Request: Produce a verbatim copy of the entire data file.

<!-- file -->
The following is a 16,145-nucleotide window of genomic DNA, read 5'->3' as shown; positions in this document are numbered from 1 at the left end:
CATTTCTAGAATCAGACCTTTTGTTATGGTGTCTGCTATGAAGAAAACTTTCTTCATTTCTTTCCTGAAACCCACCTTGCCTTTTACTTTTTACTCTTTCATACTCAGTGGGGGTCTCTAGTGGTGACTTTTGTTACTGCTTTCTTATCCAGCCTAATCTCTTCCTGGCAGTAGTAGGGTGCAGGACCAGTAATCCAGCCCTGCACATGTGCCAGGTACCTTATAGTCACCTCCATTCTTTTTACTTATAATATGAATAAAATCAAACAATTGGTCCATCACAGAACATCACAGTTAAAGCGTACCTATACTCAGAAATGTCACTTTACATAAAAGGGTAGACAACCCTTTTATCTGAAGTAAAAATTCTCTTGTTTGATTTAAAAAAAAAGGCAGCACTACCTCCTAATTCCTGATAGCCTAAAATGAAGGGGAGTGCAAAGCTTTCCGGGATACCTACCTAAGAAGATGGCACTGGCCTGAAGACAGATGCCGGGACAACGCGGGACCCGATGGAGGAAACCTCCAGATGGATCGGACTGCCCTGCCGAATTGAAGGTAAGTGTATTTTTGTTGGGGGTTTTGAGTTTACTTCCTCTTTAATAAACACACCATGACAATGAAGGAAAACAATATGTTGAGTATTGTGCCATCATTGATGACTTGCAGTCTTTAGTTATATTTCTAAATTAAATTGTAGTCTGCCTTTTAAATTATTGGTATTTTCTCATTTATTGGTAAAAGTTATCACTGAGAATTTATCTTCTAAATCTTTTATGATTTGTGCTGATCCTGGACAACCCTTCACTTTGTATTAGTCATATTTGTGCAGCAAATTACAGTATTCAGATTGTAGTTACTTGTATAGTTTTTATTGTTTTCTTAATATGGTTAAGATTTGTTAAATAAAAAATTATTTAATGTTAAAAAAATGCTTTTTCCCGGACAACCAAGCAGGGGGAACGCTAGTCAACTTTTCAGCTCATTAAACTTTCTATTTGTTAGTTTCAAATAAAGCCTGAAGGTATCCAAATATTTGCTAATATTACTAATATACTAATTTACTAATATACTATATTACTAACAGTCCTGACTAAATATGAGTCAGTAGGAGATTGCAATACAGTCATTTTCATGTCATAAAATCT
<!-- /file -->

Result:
The following is a 16,145-nucleotide window of genomic DNA, read 5'->3' as shown; positions in this document are numbered from 1 at the left end:
CATTTCTAGAATCAGACCTTTTGTTATGGTGTCTGCTATGAAGAAAACTTTCTTCATTTCTTTCCTGAAACCCACCTTGCCTTTTACTTTTTACTCTTTCATACTCAGTGGGGGTCTCTAGTGGTGACTTTTGTTACTGCTTTCTTATCCAGCCTAATCTCTTCCTGGCAGTAGTAGGGTGCAGGACCAGTAATCCAGCCCTGCACATGTGCCAGGTACCTTATAGTCACCTCCATTCTTTTTACTTATAATATGAATAAAATCAAACAATTGGTCCATCACAGAACATCACAGTTAAAGCGTACCTATACTCAGAAATGTCACTTTACATAAAAGGGTAGACAACCCTTTTATCTGAAGTAAAAATTCTCTTGTTTGATTTAAAAAAAAAGGCAGCACTACCTCCTAATTCCTGATAGCCTAAAATGAAGGGGAGTGCAAAGCTTTCCGGGATACCTACCTAAGAAGATGGCACTGGCCTGAAGACAGATGCCGGGACAACGCGGGACCCGATGGAGGAAACCTCCAGATGGATCGGACTGCCCTGCCGAATTGAAGGTAAGTGTATTTTTGTTGGGGGTTTTGAGTTTACTTCCTCTTTAATAAACACACCATGACAATGAAGGAAAACAATATGTTGAGTATTGTGCCATCATTGATGACTTGCAGTCTTTAGTTATATTTCTAAATTAAATTGTAGTCTGCCTTTTAAATTATTGGTATTTTCTCATTTATTGGTAAAAGTTATCACTGAGAATTTATCTTCTAAATCTTTTATGATTTGTGCTGATCCTGGACAACCCTTCACTTTGTATTAGTCATATTTGTGCAGCAAATTACAGTATTCAGATTGTAGTTACTTGTATAGTTTTTATTGTTTTCTTAATATGGTTAAGATTTGTTAAATAAAAAATTATTTAATGTTAAAAAAATGCTTTTTCCCGGACAACCAAGCAGGGGGAACGCTAGTCAACTTTTCAGCTCATTAAACTTTCTATTTGTTAGTTTCAAATAAAGCCTGAAGGTATCCAAATATTTGCTAATATTACTAATATACTAATTTACTAATATACTATATTACTAACAGTCCTGACTAAATATGAGTCAGTAGGAGATTGCAATACAGTCATTTTCATGTCATAAAATCT